If you read my Anzula blog post on Cricket and are looking for the Messy-bun Hat Recipe, this is the right place. How does a recipe differ from a pattern? A recipe tells you the steps to take, with the inputs needed, but isn’t formally drafted as a pattern. I tend to do them for things like this Messy-bun hat where I just had an idea, executed it, and I don’t feel like going through the process of writing, tech editing, photographing, and promoting a pattern. Lucky you—this doesn’t cost a thing!
I did this as a swatch for a forthcoming project. Be sure to record your information so you have the gauge details later on—you never know. Seriously, I keep all of my blocked and unblocked gauge information so I at least know where I should start.
Messy-Bun Hat Origins
This pattern is part of a sweater collection that has not been published in its entirety. There are so many reasons! The hats got published here. You can use that pattern if you like. Also the Lisse Hat will work.
Gauge Information for Messy-Bun Hat
This is worked in-the-round and I used US size 3[3.25mm] needles I actually used 24″ circulars and the magic loop—and longer needles would have been easier!
- My unblocked gauge in the purl rib (p7, k1-b) was 24 stitches and 30 rows to 4″.
- After wet blocking and steam blocking, my gauge was 23 sts and 32 rows to 4″ or 5.75 sts and 8 rows to 1″.
I have tried the hat on, so there was some stretching before the gauge was taken.
How to proceed to a Messy-Bun Hat
My hat is 15+” around. I’m going to use it as an ear warmer when I run, so I didn’t want it loose. I have very short hair and not a big head (just under 22″). It is the perfect size. This is made from Anzula Cricket and I used Lottie as my main color (MC) and Peach as my contrast color (CC).
Recipe for Messy-bun Hat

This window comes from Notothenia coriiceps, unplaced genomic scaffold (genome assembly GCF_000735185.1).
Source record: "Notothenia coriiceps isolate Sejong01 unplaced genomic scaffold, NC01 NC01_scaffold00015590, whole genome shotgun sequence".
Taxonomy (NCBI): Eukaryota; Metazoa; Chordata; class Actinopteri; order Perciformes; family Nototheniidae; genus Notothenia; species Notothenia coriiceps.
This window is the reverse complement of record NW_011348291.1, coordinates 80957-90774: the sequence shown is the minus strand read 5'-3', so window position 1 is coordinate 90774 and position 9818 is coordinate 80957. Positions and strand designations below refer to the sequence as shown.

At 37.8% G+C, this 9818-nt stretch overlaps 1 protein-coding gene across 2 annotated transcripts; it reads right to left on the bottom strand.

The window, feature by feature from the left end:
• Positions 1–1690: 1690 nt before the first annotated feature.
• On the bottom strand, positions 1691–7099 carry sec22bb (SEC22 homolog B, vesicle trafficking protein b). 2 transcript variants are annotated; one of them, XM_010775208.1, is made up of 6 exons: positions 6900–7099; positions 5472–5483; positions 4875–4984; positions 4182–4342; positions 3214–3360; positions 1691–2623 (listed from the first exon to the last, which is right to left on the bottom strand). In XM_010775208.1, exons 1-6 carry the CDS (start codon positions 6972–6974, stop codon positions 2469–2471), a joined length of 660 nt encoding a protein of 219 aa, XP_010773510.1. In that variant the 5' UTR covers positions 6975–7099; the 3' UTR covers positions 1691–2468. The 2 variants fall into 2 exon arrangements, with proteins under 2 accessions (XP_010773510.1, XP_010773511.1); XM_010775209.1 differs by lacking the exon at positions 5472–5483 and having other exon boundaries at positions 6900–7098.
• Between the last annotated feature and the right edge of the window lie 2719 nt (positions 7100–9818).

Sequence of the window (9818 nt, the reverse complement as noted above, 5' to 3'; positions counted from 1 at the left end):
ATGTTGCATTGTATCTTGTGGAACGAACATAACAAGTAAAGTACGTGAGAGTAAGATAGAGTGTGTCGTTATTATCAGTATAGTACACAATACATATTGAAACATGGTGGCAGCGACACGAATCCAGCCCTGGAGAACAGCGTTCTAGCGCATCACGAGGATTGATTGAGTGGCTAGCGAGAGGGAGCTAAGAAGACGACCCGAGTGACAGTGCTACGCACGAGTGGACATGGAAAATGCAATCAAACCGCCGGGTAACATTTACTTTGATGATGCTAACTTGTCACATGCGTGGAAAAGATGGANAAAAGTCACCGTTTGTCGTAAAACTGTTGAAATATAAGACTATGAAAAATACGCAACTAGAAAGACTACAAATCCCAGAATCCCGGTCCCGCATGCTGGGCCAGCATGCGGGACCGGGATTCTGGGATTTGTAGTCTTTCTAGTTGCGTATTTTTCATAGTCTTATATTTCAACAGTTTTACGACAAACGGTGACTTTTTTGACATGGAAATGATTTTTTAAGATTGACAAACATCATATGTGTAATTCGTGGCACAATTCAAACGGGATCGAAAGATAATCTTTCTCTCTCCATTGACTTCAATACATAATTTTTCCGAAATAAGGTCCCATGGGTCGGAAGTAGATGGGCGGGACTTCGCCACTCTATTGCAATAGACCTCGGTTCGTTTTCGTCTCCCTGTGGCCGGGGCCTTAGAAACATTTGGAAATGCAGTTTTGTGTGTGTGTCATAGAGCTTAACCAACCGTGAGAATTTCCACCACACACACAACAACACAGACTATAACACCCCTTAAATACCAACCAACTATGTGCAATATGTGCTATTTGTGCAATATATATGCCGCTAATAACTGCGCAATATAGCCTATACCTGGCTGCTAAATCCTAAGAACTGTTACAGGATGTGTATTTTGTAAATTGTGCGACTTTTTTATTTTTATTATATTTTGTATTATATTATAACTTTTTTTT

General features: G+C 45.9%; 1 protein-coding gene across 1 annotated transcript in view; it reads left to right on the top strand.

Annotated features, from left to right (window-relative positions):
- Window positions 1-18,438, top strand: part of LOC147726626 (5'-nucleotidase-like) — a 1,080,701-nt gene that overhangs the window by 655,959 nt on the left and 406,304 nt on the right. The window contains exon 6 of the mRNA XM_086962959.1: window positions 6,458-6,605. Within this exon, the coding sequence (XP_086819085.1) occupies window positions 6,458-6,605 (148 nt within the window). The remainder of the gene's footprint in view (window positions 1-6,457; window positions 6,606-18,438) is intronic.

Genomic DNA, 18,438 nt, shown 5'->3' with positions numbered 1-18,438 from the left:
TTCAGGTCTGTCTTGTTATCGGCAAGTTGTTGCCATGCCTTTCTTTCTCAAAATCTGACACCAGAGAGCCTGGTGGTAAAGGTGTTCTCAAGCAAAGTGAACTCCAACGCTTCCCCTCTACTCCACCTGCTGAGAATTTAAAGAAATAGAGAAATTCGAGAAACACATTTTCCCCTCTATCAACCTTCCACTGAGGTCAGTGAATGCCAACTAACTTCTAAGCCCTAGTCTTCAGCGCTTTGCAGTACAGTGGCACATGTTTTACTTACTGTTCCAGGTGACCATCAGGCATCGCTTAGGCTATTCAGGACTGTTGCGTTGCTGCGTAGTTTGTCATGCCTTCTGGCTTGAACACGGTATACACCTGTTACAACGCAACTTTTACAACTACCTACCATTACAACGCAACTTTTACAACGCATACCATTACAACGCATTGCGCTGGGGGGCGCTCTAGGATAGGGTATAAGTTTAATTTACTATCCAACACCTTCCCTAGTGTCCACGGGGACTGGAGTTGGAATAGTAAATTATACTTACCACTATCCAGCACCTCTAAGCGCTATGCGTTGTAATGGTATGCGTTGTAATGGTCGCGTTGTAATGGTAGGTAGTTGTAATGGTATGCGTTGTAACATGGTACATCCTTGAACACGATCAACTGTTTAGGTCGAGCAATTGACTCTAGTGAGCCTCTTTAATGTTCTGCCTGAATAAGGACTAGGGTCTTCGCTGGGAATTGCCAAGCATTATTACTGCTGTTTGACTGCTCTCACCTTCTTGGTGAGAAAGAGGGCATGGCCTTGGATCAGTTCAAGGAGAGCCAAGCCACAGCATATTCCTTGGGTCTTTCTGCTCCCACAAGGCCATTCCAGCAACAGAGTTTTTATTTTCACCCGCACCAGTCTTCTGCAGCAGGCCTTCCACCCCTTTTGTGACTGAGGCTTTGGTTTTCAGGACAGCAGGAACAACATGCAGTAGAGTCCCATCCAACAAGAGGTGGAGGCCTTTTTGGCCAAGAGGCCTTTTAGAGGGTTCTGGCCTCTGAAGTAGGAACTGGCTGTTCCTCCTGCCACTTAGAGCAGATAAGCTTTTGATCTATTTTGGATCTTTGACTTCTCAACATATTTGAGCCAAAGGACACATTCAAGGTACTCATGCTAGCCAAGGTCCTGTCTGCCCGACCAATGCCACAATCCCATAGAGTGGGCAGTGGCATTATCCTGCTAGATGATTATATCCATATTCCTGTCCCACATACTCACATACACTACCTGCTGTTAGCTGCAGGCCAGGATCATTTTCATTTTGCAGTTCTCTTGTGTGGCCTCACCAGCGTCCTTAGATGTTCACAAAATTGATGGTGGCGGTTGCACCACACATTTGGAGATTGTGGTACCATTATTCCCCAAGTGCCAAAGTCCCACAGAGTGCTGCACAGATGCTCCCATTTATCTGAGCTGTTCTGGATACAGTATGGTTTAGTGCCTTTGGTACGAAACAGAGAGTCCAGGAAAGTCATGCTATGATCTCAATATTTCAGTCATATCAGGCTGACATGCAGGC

- Cast on 88 stitches. Choose a multiple of 8 to get the size you want: 80 (88) (96) (104) (112). This has 10 (11) (12) (13) (14) purl ribs (p7, k1-b).
- Make the bobblet trim. Want the bobblet trim? You need one of the patterns, or make up your own.
- Work the 4-stitch purl rib (p3, k1-b) on the first 7 rounds.
- I used two colors and worked the first 4 rounds in the contrast (CC).
- Above that I worked exactly 32 rows in the MC.
- Switch to the CC and work 3 rounds.
- Work an eyelet round:
- Eyelet Round for uneven number of purl ribs: (K2, k2tog, YO, k3, k1-b) (5) (6) times, k7, k1-b, repeat from ( to ) again.
- Eyelet Round for even number of purl ribs: *K2, k2tog, YO, k3, k1-b; repeat from *.
- Knit 1 round.
- Return to purl rib and work 3 rounds.
- Return to MC and work the 4-stitch purl rib for 6 rounds.
- Make the bobblet trim.
- Bind off while purling.
- Make a bobble:
- Cast on 3 stitches.
- Inc Row 1: K1, k1-fbf, k1. 5 sts
- Work 4 rows.
- K1, SK2P, k1. 3 sts
- From the wrong side, use right needle to pick up a stitch on each side of the bobble and in center of the cast on. 6 sts.
- Dec Row 2: S2K3P (slip 2 sts, k3tog, pass 2 slip stitches over), k1. 2 sts
- Work 2 stitch I-cord to 26″ or desired length.
- Make an ending 5-stitch bobble.
- Cut yarn and pull through last stitch.
My Messy-bun hat consumed 51g of yarn, including the I-cord. I worked 52 rounds, including the bobblet rounds. The finished height of the Messy-Bun hat is 7″ and it could be worked shorter–or work it longer (like 10″) for a rectangle hat closed by the I-cord. In that case, I’d make the Eyelet Round about 3″ from the top.
I almost forgot to say that the purl rib makes for an extremely wearable fabric. The inside is smooth stockinette, instead of bumpy purl. So my goal of a comforable ear warmer is nicely met.
I did some reknitting above the eyelet round because I forgot to work the 4-stitch purl rib. I think I spent 8 to 10 hours making this and the i-cord. This was a perfect project to work on when I was tired.
I had some leftover yarn that I used for my CC on this project. If I hadn’t been also doing something else with it, I would have enough yarn left to do another messy-bun hat from my MC skein. Let’s say you had to buy two skeins of Cricket. At a bit over 100g you should be able to get four hats, in different combinations. The total yarn investment would be about $70. If you spent eight hours knitting each messy-bun hat you would have spent approximately $2.20/hour and $17.50 per hat. I don’t count your labor, because you would have been knitting anyway–this is just to encourage you to spend a little more on yarn for your knitting pleasure.